Letter to the editor: On waving Confederate flags on campus

Park visitors carry the battle flag of the Confederate Northern Virginia army through the Portland State Park Blocks. The flag has been removed from many Southern institutions in the wake of the racially motivated June 17 murder of nine churchgoers in the Emanuel African Methodist Episcopal Church in Charlestone, SC. Courtesy of Anna Wolfston

I am a PSU student and as I was walking to class on July 6, I saw three older people walking through campus and down the Portland Park Blocks waving Confederate flags.

I understand the importance of freedom of expression, but as a PSU student and Portland resident, I felt threatened, uncomfortable and unwanted.

In light of the recent Charleston massacre and the history of racism, slavery and oppression in the United States, the Confederate flag is viewed, even in South Carolina where the massacre took place, as a symbol of hate, repression and bigotry.

Should this symbol be waved in any city or on any campus that seeks to be welcoming and diverse? I believe symbolism should be limited when it becomes threatening.

Here is a picture I took of the three people as they passed over Southwest Clay Street, away from campus and into the Park Blocks.

Anna Wolfston


  1. I, for one, support the freedom to fly a battle flag as I see fit. That’s why we live in the USA, because we have the freedom to do so, at least for the time being. This flag means many different things to many people. I see no hate in the flag whatsoever… But, because we live in a time where emotions trump logic, we get too many people that get their “feeling hurt” and then there goes more of our liberties and freedoms. What I don’t understand is that in a city that is suppose to be progressive, tolerant and loving, there is actually more intolerance and hate coming from the same people who preach tolerance and love. Hypocrite much? Hang out with these freedom loving people that carry this flag and you’ll see the intolerant, hateful people that make up much of this loving/caring city, especially PSU.

  2. I just wanted to point out what everybody seems to be missing. The Dixie (not confederate) flag is a symbol, and as a symbol, it has a changable and collectively negotiated meaning. I know that the flag had racist origins, but by the time I grew up in the South, it’s meaning had shifted (at least among my social circles) to signify pride in the region and opposition to the misconceptions of people from outside of the South. Yes, to some people, that flag signifies hatred and violence toward blacks, but don’t believe that that is the sole, uncontested meaning just because national news chains claim it is so.

  3. Well said Nathaniel. He who has the most money and power also controls the media. In this case, those who control the media (and large corporations) have chosen to use their clout to buy the minds of the American public. In other words, the one-percenters have purchased “public opinion” on this matter. The “offense” that people feel here is not a natural reaction, but a manufactured one, created by the one-percenters.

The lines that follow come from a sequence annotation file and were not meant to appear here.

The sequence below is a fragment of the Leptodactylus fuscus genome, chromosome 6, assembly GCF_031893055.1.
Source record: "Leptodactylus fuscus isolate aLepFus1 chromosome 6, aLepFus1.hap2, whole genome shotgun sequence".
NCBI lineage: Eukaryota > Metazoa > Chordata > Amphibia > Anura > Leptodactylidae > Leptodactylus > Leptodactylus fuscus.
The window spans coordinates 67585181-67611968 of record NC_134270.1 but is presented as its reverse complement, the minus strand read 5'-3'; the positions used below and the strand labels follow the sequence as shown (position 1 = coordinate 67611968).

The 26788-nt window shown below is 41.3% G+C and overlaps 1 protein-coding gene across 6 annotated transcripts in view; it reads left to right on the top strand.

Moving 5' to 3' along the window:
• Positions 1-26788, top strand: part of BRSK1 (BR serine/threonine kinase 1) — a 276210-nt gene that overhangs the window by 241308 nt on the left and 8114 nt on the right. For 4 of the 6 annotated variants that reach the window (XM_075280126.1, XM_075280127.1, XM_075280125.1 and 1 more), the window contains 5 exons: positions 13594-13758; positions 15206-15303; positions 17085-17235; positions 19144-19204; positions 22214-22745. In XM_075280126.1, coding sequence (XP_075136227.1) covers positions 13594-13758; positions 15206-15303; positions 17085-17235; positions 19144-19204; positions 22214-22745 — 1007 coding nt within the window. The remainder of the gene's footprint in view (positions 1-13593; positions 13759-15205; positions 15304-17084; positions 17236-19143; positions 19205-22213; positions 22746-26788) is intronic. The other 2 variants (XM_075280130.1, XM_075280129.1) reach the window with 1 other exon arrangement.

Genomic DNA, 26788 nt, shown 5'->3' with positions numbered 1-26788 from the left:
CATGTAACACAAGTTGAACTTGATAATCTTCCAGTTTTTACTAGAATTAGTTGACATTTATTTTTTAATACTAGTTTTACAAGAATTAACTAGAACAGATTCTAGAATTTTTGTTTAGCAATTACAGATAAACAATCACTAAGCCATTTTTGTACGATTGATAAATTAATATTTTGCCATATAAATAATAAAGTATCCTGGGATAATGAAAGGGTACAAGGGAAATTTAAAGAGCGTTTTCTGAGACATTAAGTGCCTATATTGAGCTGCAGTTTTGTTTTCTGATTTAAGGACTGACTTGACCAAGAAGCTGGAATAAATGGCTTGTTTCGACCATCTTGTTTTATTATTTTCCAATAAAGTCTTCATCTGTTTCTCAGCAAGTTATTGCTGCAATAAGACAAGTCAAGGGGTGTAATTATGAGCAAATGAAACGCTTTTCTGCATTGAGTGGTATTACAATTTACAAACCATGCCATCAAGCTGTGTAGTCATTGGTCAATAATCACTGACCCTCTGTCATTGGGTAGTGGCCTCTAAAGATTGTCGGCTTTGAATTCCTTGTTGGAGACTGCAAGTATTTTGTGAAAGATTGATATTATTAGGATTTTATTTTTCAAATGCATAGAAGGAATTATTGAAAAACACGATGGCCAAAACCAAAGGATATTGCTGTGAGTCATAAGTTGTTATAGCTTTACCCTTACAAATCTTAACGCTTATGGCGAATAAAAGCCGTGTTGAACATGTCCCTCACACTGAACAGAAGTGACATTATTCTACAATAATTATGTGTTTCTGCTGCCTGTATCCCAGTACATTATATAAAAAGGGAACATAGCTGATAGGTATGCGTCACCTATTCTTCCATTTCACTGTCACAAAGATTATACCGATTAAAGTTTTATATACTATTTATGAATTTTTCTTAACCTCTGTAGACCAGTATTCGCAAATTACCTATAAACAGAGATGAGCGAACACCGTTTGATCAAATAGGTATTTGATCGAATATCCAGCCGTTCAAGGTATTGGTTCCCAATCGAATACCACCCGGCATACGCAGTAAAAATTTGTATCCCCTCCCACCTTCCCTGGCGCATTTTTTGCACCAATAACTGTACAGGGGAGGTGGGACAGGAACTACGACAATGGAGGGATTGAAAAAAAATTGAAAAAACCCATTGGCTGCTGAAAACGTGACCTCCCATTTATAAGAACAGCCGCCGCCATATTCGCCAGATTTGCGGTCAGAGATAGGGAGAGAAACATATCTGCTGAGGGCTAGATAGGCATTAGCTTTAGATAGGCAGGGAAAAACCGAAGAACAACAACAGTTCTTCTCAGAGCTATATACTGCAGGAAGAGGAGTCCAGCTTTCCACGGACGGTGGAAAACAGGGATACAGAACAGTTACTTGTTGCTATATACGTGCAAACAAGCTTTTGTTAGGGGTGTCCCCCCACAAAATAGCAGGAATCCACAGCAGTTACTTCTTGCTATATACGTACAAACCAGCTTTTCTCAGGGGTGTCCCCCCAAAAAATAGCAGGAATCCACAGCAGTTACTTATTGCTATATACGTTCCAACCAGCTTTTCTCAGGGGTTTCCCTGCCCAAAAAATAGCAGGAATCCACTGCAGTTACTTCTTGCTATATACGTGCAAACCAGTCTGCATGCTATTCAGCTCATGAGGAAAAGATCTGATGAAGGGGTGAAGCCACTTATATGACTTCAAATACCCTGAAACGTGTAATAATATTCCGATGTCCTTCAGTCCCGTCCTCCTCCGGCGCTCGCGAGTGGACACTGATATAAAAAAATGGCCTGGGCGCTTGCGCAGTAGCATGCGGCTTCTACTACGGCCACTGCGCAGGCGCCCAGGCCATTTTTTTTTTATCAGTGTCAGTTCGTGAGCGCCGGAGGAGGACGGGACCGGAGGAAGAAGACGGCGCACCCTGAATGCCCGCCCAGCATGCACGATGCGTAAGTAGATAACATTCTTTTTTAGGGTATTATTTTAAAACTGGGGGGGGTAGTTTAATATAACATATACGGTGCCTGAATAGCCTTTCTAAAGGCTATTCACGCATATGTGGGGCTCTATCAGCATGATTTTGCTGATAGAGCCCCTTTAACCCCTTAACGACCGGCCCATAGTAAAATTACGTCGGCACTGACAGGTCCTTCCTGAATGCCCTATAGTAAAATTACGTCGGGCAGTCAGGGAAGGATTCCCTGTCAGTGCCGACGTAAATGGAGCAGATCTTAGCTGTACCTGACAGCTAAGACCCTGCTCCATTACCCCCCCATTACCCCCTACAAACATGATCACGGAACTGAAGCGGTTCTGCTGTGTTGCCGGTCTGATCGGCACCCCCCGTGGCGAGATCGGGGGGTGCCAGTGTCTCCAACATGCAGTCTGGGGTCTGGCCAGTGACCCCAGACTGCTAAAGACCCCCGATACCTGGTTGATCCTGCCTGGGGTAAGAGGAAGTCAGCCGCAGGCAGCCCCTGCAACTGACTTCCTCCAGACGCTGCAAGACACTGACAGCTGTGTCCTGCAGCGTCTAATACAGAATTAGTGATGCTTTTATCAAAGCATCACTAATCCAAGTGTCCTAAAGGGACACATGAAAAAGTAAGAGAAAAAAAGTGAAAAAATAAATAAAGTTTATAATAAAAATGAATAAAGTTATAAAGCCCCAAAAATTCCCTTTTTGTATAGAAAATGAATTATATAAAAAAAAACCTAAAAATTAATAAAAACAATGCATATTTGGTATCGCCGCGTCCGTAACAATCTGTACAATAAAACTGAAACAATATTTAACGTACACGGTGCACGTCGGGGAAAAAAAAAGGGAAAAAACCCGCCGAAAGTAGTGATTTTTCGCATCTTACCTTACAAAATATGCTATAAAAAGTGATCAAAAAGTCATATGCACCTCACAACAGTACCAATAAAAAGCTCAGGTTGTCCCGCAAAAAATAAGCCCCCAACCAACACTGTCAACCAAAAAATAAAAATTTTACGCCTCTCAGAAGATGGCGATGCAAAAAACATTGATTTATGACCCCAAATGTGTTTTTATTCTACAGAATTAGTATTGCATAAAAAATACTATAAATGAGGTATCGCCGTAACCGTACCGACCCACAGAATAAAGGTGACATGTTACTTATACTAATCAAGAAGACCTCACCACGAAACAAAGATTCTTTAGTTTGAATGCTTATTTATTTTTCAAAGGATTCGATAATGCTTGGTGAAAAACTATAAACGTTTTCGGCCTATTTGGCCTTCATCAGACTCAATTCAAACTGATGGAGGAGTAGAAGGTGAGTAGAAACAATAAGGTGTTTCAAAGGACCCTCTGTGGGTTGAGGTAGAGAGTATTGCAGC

Many more atrocities have been committed under the stars and stripes (including several genocides), yet it’s considered perfectly okay to fly that flag.

    To me, the Battle Flag stands for freedom of speech, freedom of association and freedom from powerful interest groups.

  4. You’re allowed to fly what flag you like, but you lack some sort of human decency if you think your “heritage” of oppression and hatred is more important than how millions of people feel when they see it.
    I’ve seen my fear in my friends’ eyes when their neighbor waved the flag. I’ve seen the flag and been disturbed because, at the end of the day, it represents hatred, oppression, bigotry, and fear-mongering.
    I mean, do what you like, but if you’re going to go around waving a symbol many people associate with hatred, don’t get mad at them for disliking you.

  5. Let’s call this for what it is: a blatant in your face middle finger because Rush Limbaugh told them liberals are taking their “God” given rights away by forcing the removal of the confederate flag in SC. Kick them out of Park Blocks for disturbing the peace.

  6. The confederate battle flag is nothing but a sad emblem of wrong-headed people who killed their fellow country-men, and foolishly gave their lives for the cause of injustice. They fought for the right to own people and enslave them. Anyone who waves the confederate battle flag today and pretends that it isn’t anything other than a disgusting racist symbol is lying to everyone, themselves especially.

    People walking through the Park blocks waving this flag are no better that the hate-filled followers of the Westboro Baptist Church.

    The confederate battle flag is the closest thing the U.S. has to a swastika.

  7. Ok, let’s definitely call it what it is, a bunch of liberal pansies that worry more about their feelings than the direction that this country is going. Just keep your face down and distracted by your idevice while the USA goes down the sewer. Nice work people!

  8. I will always see the flag as a symbol of treason against the state, but that doesn’t mean I support blocking or preventing the flag from being waved or displayed. The flag shouldn’t make anyone feel threatened, and if it did, you’d give American Muslims and those from Syrian migrants purview that American flags and soldiers are a threat to bomb them. They’re not going to hurt you, if they were you wouldn’t see them coming nine times out of ten. IF you dislike it, express yourself to the ones holding the flag. That is how this country works.


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